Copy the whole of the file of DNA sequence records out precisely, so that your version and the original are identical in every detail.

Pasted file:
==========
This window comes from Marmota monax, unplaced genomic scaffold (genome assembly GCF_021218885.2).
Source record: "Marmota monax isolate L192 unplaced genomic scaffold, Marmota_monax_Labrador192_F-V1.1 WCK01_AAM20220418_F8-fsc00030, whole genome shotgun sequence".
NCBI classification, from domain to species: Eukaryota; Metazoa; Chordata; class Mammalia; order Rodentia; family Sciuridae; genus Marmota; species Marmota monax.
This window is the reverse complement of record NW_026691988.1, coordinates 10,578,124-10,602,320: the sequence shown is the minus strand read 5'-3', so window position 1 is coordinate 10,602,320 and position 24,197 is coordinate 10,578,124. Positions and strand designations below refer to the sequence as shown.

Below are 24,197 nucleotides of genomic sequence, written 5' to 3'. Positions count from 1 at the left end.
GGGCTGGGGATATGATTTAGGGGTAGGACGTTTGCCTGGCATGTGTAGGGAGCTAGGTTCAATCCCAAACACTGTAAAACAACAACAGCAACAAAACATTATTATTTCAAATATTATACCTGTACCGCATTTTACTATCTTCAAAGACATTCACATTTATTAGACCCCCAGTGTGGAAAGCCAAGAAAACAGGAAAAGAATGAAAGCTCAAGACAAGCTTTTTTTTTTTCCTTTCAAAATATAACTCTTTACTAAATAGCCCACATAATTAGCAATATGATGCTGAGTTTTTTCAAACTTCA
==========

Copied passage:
This window comes from Marmota monax, unplaced genomic scaffold (genome assembly GCF_021218885.2).
Source record: "Marmota monax isolate L192 unplaced genomic scaffold, Marmota_monax_Labrador192_F-V1.1 WCK01_AAM20220418_F8-fsc00030, whole genome shotgun sequence".
NCBI classification, from domain to species: Eukaryota; Metazoa; Chordata; class Mammalia; order Rodentia; family Sciuridae; genus Marmota; species Marmota monax.
This window is the reverse complement of record NW_026691988.1, coordinates 10,578,124-10,602,320: the sequence shown is the minus strand read 5'-3', so window position 1 is coordinate 10,602,320 and position 24,197 is coordinate 10,578,124. Positions and strand designations below refer to the sequence as shown.

Below are 24,197 nucleotides of genomic sequence, written 5' to 3'. Positions count from 1 at the left end.
GGGCTGGGGATATGATTTAGGGGTAGGACGTTTGCCTGGCATGTGTAGGGAGCTAGGTTCAATCCCAAACACTGTAAAACAACAACAGCAACAAAACATTATTATTTCAAATATTATACCTGTACCGCATTTTACTATCTTCAAAGACATTCACATTTATTAGACCCCCAGTGTGGAAAGCCAAGAAAACAGGAAAAGAATGAAAGCTCAAGACAAGCTTTTTTTTTTTCCTTTCAAAATATAACTCTTTACTAAATAGCCCACATAATTAGCAATATGATGCTGAGTTTTTTCAAACTTCA